The mass protests and occupations – involving tens, if not hundreds, of thousands of students across the country, mobilising against fee increases of 10 percent or more – represented the awakening of the students after two decades of passivity on most campuses. On several campuses, the audacity of the students and their conscious efforts to engage with the campus workers encouraged outsourced workers to strike alongside the student protests.
The university authorities and education minister, the SACP’s Blade Nzimande, were left floundering as students marched on administration offices and government and ANC buildings across the country. Fearing that the “born-free” generation of young Black students was escaping the clutches of the ANC, Zuma agreed to a fees freeze for 2016 on the 10th day of mass protests. And within two or three weeks, some campus administrations had agreed to in-source their workforces.
Although there was certainly a gap between the demands and outcomes – the university administrations have done their best to drag out discussions on the actual content of the in-sourcing agreements, and fees were only frozen, not cut – mass action was seen by students and workers alike to have forced important concessions.
None of this means that the struggle for liberation in South Africa, for the realisation of the dreams that drove the struggle in the 1970s and 1980s, is going to be straightforward from here.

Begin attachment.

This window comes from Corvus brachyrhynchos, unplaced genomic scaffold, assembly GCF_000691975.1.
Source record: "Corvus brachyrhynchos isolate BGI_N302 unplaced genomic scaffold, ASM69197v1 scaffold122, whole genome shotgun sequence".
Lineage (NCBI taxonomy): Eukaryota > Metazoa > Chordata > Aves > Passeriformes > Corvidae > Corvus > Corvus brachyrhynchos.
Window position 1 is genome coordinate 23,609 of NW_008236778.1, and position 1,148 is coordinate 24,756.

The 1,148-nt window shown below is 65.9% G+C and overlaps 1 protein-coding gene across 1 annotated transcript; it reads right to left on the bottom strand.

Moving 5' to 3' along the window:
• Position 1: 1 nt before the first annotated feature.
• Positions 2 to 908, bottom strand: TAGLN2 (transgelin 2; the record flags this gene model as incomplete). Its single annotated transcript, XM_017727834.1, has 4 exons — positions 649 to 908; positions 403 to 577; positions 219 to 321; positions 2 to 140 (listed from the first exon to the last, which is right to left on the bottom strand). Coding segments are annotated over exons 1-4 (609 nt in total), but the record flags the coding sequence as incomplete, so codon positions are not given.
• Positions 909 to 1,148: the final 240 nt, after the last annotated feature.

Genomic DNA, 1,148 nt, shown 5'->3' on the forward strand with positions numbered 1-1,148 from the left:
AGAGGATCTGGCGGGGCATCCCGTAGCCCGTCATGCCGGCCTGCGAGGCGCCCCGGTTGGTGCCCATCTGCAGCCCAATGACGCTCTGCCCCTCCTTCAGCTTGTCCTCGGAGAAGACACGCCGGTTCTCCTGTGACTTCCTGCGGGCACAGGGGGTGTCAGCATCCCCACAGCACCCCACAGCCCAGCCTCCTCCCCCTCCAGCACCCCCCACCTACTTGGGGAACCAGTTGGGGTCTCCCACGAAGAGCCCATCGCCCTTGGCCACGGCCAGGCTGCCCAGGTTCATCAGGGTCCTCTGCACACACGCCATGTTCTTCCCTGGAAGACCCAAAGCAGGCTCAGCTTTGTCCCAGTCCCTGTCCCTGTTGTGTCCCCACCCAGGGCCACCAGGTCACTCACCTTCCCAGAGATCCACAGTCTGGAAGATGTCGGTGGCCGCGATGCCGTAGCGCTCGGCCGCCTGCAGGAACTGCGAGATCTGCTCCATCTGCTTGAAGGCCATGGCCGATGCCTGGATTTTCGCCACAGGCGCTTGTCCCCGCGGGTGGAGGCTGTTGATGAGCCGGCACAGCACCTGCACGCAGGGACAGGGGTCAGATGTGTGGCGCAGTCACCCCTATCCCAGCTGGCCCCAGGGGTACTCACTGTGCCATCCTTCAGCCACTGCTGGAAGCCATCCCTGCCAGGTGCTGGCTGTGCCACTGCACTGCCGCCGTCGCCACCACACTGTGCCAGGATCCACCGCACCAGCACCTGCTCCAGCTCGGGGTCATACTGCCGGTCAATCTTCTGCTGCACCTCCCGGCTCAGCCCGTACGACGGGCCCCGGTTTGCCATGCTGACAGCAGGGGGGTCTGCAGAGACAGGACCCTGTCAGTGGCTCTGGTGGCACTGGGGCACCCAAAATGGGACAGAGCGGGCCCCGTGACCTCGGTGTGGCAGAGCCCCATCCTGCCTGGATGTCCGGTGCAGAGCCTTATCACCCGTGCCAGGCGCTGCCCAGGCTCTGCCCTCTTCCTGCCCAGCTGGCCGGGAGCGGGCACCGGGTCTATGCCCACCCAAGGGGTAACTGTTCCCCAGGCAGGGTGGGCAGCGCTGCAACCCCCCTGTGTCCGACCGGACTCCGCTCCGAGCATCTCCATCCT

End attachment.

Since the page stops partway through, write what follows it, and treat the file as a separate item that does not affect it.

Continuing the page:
The ruling class will escalate its offensive against students and workers in an attempt to get them to pay for the economic crisis. With the budget under pressure, the government will be looking at ways to cut, not raise, higher education funding.
There are also weaknesses and retreats within the resistance. It is unclear at present how effective the proposed new union federation will be in bringing workers together in joint struggle against the attacks. And, with employment in manufacturing down by 100,000 in just the first quarter of this year, NUMSA is losing members across the country.
The united front formations in Cape Town and Johannesburg are in a weak state, and there is no movement yet on the new workers’ party. The NUMSA leadership has its own bureaucratic ambitions and still holds to the notion that at least a section of the capitalists and the working class can join hands to pursue a “national democratic revolution” in South Africa, something that will only ensure the continued subordination of the workers to the bosses.